Special brain cells help language learners
The great Hungarian concert pianist and historian, Balant Vazonyi, contends that one of the reasons the western democracies won the Cold War was: “… the spread of the English language, which replaced even French, for centuries the international language of diplomats. German leadership in philosophy, literature, and technology notwithstanding, English became the language also of broadcast communications and aviation. Above all, seminal English phrases such as ‘my home is my castle,” or “innocent until proven guilty” were insurmountable obstacles in the paths of all who sought to suppress the spirit of freedom.”
Mr. Vazonyi says we should not allow the languages of demonstrably failed societies, for example: the dictatorships south of our border or Cuba, to displace English as our first language.
But for those who already speak English yet would like to learn another language, recent studies reveal our brains have special language-learning cells. To one degree or another, we all have them.
When we learn our first language at home, the ambient language sounds we hear are recorded automatically in those special cells. If one is blessed to be surrounded by first-language sounds that come with perfect grammar and a pleasing accent, that is a life-long blessing. But if those language cells are imprinted with poor grammar, that becomes a life-long handicap. Fortunately, subsequent study and practice can overcome poor grammar.
Here is how to put those little grey cells to work: Start playing a good language program CD or tape series in your target language. The best programs use little or no English. Put on earphones or let it play via speakers. Do not even “bother” to listen. Just do whatever you normally do at your desk, in the kitchen, in the garage -- wherever.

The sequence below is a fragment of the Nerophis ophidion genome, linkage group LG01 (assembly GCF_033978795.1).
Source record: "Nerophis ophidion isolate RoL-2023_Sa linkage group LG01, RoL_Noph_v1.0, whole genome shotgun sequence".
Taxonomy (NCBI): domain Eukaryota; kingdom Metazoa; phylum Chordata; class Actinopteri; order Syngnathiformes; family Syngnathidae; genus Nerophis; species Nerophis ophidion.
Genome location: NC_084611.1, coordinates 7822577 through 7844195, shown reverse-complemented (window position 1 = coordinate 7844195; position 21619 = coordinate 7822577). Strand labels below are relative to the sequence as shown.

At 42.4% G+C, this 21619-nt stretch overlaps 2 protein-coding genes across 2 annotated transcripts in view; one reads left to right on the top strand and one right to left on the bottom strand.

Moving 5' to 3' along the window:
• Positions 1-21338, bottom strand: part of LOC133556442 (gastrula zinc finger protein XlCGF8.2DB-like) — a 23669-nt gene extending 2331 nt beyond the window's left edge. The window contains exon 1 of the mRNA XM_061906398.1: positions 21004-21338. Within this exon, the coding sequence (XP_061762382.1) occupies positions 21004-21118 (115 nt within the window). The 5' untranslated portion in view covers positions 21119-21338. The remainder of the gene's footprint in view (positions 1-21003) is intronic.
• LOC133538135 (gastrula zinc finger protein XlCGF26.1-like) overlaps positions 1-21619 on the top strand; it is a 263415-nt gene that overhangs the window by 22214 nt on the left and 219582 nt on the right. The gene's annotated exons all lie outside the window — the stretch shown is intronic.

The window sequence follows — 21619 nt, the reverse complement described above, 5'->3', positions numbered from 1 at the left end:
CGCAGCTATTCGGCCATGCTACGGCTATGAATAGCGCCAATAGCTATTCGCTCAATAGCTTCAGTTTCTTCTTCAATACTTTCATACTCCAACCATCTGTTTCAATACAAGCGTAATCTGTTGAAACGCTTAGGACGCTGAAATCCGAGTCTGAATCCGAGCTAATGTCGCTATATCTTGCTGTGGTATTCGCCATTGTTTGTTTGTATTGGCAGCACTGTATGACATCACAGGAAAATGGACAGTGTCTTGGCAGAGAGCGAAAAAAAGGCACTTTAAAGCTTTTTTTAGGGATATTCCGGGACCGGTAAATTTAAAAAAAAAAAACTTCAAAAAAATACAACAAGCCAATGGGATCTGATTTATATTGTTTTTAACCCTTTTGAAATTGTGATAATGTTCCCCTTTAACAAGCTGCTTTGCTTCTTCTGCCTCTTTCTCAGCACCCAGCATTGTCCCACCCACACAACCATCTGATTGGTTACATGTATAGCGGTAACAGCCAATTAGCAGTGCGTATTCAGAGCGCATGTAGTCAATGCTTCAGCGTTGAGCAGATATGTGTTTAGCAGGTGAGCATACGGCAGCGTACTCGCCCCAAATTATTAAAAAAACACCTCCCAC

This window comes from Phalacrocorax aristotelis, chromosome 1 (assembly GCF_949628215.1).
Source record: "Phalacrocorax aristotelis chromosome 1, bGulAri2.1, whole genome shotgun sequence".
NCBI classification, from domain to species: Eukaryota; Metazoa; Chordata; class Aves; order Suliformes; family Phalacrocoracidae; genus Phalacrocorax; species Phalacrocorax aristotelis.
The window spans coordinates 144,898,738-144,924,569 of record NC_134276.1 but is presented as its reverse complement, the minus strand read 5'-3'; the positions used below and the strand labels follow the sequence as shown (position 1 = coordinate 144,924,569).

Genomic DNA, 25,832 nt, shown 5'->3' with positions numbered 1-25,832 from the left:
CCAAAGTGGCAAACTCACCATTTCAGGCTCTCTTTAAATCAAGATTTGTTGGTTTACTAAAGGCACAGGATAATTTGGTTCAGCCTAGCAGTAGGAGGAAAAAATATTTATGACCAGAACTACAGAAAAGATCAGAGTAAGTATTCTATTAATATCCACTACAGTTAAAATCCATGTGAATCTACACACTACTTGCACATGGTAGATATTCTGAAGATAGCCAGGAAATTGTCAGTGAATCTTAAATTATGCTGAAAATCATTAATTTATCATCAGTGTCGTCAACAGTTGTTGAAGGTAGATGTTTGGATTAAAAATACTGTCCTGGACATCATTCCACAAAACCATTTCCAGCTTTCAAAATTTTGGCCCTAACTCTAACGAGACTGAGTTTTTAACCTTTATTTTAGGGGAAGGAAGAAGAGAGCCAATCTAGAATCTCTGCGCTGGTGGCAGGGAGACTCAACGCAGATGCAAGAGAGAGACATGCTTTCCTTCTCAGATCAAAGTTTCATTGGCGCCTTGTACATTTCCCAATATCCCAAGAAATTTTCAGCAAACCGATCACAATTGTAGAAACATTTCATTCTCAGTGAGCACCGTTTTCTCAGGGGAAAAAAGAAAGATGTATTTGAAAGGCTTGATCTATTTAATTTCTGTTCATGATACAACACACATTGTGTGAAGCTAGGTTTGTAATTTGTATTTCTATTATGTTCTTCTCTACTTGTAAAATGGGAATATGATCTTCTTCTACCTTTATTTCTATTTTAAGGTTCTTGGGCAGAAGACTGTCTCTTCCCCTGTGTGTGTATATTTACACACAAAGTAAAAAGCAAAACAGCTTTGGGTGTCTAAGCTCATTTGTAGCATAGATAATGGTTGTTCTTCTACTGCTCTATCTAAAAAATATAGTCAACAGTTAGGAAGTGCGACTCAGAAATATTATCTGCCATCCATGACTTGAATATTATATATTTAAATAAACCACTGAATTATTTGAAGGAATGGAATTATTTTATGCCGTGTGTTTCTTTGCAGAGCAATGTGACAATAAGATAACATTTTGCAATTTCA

If you have never been blessed to learn a second language using the Total Immersion method, this may seem strange, this listening to sentences and phrases that have no English meaning, no context. No problem.
Just let those special brain cells be exposed to the sounds coming through your ear phones or via speakers. Soon, even with your CD or tape shutdown, you will be hearing (in your mind) the perfect accents and grammar of your teachers. Their voices will become like that first song you hear in the morning -- the one that plays in your head all day.
In time, you will even begin to hear their voices in your dreams. Do not worry that you do not understand what they are saying. If you stay with this method long enough, you will come to understand what they are saying in your target language rather than English. That skips the time-wasting “translation” step.
After a week or so of doing this for at least one hour every morning, start trying to mimic what you are hearing by repeating it out loud. In advance, tell you family what you are doing; so they will not be shocked to hear you suddenly blurting out phrases and sentences in a foreign language. What you are doing is using mimicry to train your vocal cords and tongue to recreate the sounds being sent to your special language-learning cells via your CD or tape.
Rest assured, it will take weeks of this “passive” listening and “active” speaking. (But this is truly faster and more effective than bi-lingual classroom instruction.) Then, one day, a miracle will occur.
You will be able to speak to people who already know your target language and they will understand what you say! Granted, you may be saying mundane things like: Driver, take me to Hotel de Paris. Or, does this room have a bidet? No problem. The key is mimicking the perfect accent and grammar of your teachers.
Soon, the time will come when you can form your own ideas in your target language and construct your own sentences. Viola! You will no longer be the “ugly American” who only speaks English.
William Hamilton, a nationally syndicated columnist and featured commentator for USA Today, is the co-author of The Grand Conspiracy and The Panama Conspiracy – novels about terrorist attacks on the water supply of Colorado and on the Panama Canal, respectively.
©2007. William Hamilton.